We love our sewing machines, but sometimes our delicate projects require stitching that simply must be done by hand. Of course, different projects require various types of hand stitches. We’d like to share quick tutorials for three of our favorites: the Lazy Daisy Stitch, the No-Fail French Knot and the Satin Stitch. The tutorials are excerpted from Martha Pullen’s new book Heirloom Quilts, which is a great resource for quilting beginners as well as anyone looking to learn heirloom quilting and sewing techniques.
|Lazy Daisy Stitch|
Lazy Daisy Stitch:
1. Bring the needle up through the center point if you are stitching a flower, and up just next to a vine or flower for leaves (fig. 1).
2. Reinsert the needle back down into the initial hole. In the same stitch, come up through the wrong side of your fabric approximately 1/8 to 3/8 inch (3mm to 1 cm) above the initial piercing (fig. 2). Wrap the ribbon behind the needle and pull the ribbon through keeping the ribbon from twisting (fig. 3).
3. Insert the needle straight into the same hole or very close to the same hole at the top of the loop (fig. 4). Notice that the needle goes down underneath the ribbon loop (side view fig. 4). The top view of figure 4 shows that the stitch is straight and will anchor the ribbon loop in place.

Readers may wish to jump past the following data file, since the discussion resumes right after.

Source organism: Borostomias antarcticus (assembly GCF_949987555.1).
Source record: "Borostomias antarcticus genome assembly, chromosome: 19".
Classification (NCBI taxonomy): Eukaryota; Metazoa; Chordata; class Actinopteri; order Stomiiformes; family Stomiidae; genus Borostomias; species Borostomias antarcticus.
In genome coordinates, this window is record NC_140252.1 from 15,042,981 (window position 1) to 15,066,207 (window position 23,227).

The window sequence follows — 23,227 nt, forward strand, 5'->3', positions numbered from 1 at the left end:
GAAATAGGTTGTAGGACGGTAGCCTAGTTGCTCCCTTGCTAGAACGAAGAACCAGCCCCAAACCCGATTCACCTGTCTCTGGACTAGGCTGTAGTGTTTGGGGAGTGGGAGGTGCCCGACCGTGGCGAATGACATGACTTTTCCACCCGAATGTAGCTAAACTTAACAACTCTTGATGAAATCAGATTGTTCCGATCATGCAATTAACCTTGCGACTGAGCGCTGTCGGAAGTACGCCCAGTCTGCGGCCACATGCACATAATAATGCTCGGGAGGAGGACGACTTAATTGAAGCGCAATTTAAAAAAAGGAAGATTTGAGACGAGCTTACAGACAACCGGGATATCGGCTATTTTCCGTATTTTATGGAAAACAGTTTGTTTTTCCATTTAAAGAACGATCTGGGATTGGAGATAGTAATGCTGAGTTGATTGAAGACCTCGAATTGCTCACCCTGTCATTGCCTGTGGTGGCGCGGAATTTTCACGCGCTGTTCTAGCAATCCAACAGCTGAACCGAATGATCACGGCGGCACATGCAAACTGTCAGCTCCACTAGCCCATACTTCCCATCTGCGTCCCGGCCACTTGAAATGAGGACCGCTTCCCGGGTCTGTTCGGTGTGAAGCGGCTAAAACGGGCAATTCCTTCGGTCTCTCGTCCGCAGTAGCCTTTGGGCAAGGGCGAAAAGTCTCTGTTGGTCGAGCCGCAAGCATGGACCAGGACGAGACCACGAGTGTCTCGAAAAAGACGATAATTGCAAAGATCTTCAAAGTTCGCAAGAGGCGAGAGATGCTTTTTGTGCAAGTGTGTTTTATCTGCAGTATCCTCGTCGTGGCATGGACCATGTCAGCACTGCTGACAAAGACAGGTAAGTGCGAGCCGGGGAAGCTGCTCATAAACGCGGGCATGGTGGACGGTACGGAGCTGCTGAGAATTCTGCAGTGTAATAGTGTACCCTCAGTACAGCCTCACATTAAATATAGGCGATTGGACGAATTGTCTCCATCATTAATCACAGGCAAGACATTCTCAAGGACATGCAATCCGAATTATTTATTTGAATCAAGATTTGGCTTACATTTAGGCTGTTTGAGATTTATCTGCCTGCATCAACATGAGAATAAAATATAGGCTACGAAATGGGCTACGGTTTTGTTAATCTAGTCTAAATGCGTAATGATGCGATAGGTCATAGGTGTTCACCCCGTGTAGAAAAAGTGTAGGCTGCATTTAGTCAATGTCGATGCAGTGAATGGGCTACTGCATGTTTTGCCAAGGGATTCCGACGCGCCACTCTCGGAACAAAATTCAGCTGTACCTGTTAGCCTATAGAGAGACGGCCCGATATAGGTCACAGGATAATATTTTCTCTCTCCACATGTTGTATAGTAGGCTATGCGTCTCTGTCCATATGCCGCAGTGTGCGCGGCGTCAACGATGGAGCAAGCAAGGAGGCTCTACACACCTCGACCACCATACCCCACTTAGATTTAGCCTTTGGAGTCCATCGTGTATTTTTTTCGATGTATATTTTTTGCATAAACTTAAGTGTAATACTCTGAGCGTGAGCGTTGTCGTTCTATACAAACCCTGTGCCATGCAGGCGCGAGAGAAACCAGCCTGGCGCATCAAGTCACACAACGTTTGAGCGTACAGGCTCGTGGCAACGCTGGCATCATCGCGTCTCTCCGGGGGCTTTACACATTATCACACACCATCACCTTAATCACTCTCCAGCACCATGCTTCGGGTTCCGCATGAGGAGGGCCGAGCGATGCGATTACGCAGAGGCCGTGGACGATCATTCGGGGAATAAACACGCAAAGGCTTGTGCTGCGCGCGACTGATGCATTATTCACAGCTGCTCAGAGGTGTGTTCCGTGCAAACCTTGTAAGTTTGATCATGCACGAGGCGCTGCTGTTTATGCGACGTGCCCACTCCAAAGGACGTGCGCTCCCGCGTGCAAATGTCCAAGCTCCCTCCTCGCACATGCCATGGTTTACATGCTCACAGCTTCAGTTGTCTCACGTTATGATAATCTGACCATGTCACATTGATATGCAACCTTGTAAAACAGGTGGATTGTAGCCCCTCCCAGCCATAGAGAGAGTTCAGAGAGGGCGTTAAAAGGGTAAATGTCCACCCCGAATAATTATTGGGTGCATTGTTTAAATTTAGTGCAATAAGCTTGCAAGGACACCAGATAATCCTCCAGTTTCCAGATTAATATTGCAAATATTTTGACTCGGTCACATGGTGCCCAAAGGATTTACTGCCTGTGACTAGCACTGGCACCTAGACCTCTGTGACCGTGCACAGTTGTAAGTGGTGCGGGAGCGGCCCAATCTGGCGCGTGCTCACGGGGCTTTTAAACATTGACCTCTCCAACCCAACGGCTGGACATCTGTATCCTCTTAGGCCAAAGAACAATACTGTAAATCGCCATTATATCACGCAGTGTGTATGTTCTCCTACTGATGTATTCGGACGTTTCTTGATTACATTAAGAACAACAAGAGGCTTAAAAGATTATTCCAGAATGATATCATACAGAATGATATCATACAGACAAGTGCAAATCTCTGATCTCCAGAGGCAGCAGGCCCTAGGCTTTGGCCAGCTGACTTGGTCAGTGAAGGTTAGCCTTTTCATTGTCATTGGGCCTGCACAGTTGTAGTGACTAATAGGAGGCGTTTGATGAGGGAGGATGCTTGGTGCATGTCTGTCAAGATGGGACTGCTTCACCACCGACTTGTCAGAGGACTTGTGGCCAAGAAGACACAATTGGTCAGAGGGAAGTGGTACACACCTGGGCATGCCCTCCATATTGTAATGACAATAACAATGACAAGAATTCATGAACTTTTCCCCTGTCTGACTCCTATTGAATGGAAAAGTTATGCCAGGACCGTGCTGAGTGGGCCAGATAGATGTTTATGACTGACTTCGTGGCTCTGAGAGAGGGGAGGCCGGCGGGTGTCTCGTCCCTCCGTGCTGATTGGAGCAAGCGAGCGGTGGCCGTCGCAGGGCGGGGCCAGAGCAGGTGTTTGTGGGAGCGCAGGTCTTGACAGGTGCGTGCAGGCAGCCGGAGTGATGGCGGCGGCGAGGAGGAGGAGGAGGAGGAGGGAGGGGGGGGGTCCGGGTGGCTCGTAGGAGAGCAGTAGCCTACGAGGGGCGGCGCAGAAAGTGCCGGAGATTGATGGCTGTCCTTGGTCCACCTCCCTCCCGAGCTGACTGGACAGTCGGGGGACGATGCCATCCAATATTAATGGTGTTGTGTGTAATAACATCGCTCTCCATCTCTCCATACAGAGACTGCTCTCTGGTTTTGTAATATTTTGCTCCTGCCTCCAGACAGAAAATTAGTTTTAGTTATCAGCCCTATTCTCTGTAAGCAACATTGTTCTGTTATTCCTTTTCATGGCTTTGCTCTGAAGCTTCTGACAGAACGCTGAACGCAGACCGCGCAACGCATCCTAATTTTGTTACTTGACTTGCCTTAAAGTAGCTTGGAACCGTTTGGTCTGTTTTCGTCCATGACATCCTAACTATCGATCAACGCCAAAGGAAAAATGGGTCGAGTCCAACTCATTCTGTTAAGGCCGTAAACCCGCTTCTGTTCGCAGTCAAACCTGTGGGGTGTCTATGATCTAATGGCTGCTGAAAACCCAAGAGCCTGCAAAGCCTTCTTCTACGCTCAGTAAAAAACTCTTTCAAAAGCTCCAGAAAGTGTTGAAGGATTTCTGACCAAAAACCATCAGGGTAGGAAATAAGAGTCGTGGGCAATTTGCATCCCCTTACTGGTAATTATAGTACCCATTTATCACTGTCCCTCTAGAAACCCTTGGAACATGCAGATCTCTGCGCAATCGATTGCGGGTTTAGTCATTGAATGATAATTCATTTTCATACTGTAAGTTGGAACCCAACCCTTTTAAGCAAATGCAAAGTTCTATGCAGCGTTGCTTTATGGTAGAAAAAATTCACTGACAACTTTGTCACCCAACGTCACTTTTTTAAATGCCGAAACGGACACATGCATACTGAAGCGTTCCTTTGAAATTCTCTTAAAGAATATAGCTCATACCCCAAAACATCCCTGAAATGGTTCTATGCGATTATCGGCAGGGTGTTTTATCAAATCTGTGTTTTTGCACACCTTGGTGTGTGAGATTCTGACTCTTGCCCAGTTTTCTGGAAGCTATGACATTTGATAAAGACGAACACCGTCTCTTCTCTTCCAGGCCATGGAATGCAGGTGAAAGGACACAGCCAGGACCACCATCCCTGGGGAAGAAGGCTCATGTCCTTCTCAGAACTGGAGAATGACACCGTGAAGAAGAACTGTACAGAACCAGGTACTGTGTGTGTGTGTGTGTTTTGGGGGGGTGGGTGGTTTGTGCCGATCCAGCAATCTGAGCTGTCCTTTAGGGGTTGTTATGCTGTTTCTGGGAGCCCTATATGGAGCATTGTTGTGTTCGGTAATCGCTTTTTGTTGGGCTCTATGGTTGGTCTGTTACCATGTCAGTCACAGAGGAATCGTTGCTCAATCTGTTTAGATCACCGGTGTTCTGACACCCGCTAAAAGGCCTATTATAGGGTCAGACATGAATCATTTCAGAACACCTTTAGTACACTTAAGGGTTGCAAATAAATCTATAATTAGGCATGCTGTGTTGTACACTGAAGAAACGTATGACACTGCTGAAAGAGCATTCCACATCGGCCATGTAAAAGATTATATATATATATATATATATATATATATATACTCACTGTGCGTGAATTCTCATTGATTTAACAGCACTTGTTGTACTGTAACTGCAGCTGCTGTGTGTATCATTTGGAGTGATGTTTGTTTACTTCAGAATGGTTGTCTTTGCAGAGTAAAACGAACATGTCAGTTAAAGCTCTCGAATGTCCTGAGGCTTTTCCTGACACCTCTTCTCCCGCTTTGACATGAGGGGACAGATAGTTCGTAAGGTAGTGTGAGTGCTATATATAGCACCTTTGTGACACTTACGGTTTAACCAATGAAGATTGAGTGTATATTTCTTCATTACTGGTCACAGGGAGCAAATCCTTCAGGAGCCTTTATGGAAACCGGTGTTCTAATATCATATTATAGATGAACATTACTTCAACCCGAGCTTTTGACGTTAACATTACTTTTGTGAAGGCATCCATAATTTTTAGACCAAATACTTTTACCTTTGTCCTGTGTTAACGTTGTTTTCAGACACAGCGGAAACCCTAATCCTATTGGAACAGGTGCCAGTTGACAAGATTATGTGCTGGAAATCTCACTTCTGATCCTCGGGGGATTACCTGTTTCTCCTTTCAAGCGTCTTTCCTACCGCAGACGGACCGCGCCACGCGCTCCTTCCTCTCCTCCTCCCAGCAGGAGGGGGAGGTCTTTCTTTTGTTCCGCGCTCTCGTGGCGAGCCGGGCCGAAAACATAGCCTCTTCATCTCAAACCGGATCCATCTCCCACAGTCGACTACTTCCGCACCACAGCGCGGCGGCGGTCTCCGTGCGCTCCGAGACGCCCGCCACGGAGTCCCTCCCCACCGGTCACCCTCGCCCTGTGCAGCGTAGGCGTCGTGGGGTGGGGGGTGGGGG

|No-Fail French Knot|
No-Fail French Knot:
1. Bring the needle up through the fabric (fig. 1).
2. Hold the needle horizontally with one hand and wrap the ribbon around the needle with the other hand (fig. 2). If you are using a single strand of floss, one or two wraps will create a small knot. If you are making French knots with 1/16-inch (2mm) silk ribbon, the knot will be larger. The size of the knot varies with the number of strands of floss or the width of the silk ribbon being used.
3. While holding the tail of the ribbon to prevent it from unwinding off the needle, bring the needle up into a vertical position and insert it into the fabric just slightly beside where the needle came out of the fabric (fig. 3). Pull the ribbon or floss gently through the fabric while holding the tail with the other hand.
1. To guide your stitching, first lightly trace off the area to be filled directly on the project/fabric so you have two defined lines to follow. This step aids in maintaining the varying stitch widths as they fill the shape. Secure your fabric in an embroidery hoop.
2. Begin at one end and work the needle from one side to the other, stacking up the thread just below and next to the previous stitch (fig. 1). Continue this wrapping process, keeping the fabric secured and taut while the stitches are pulled with light tension so that the fabric will not tunnel.
Heirloom Quilts includes tutorials for a variety of other quilting and heirloom techniques, as well as patterns for two beautiful quilts, the Pink Tulip Quilt and the Blue Linen Quilt.
Sew On, Sew Well, Sew Beautiful,
Cyndi and Amelia